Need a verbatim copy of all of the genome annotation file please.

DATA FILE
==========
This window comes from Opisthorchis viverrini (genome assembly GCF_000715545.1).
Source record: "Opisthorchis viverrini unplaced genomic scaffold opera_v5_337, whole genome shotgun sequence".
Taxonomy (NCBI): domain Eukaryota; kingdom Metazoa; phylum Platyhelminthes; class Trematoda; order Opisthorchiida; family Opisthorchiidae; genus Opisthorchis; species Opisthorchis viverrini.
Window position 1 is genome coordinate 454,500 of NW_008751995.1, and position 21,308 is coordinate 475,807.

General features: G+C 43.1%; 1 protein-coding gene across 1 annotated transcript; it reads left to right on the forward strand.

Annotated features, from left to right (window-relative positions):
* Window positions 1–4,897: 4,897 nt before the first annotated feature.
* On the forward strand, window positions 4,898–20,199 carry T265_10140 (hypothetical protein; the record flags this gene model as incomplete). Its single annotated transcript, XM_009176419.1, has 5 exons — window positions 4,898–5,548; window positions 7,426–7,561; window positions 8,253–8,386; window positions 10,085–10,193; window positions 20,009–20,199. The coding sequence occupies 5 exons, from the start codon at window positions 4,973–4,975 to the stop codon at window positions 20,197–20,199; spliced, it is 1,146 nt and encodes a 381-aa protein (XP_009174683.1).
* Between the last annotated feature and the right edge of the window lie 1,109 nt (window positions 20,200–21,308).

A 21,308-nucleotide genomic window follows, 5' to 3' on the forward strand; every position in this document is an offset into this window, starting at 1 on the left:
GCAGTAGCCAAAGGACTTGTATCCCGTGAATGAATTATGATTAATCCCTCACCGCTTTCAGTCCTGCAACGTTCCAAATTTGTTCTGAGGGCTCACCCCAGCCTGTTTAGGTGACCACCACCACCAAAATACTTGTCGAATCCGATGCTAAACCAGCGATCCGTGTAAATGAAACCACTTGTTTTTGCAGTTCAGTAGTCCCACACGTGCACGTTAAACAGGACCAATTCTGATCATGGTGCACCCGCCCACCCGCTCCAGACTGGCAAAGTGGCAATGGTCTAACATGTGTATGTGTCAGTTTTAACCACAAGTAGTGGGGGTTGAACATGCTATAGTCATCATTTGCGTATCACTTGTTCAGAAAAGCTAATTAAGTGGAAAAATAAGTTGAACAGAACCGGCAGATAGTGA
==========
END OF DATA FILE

This window comes from Opisthorchis viverrini (genome assembly GCF_000715545.1).
Source record: "Opisthorchis viverrini unplaced genomic scaffold opera_v5_337, whole genome shotgun sequence".
Taxonomy (NCBI): domain Eukaryota; kingdom Metazoa; phylum Platyhelminthes; class Trematoda; order Opisthorchiida; family Opisthorchiidae; genus Opisthorchis; species Opisthorchis viverrini.
Window position 1 is genome coordinate 454,500 of NW_008751995.1, and position 21,308 is coordinate 475,807.

General features: G+C 43.1%; 1 protein-coding gene across 1 annotated transcript; it reads left to right on the forward strand.

Annotated features, from left to right (window-relative positions):
* Window positions 1–4,897: 4,897 nt before the first annotated feature.
* On the forward strand, window positions 4,898–20,199 carry T265_10140 (hypothetical protein; the record flags this gene model as incomplete). Its single annotated transcript, XM_009176419.1, has 5 exons — window positions 4,898–5,548; window positions 7,426–7,561; window positions 8,253–8,386; window positions 10,085–10,193; window positions 20,009–20,199. The coding sequence occupies 5 exons, from the start codon at window positions 4,973–4,975 to the stop codon at window positions 20,197–20,199; spliced, it is 1,146 nt and encodes a 381-aa protein (XP_009174683.1).
* Between the last annotated feature and the right edge of the window lie 1,109 nt (window positions 20,200–21,308).

A 21,308-nucleotide genomic window follows, 5' to 3' on the forward strand; every position in this document is an offset into this window, starting at 1 on the left:
GCAGTAGCCAAAGGACTTGTATCCCGTGAATGAATTATGATTAATCCCTCACCGCTTTCAGTCCTGCAACGTTCCAAATTTGTTCTGAGGGCTCACCCCAGCCTGTTTAGGTGACCACCACCACCAAAATACTTGTCGAATCCGATGCTAAACCAGCGATCCGTGTAAATGAAACCACTTGTTTTTGCAGTTCAGTAGTCCCACACGTGCACGTTAAACAGGACCAATTCTGATCATGGTGCACCCGCCCACCCGCTCCAGACTGGCAAAGTGGCAATGGTCTAACATGTGTATGTGTCAGTTTTAACCACAAGTAGTGGGGGTTGAACATGCTATAGTCATCATTTGCGTATCACTTGTTCAGAAAAGCTAATTAAGTGGAAAAATAAGTTGAACAGAACCGGCAGATAGTGA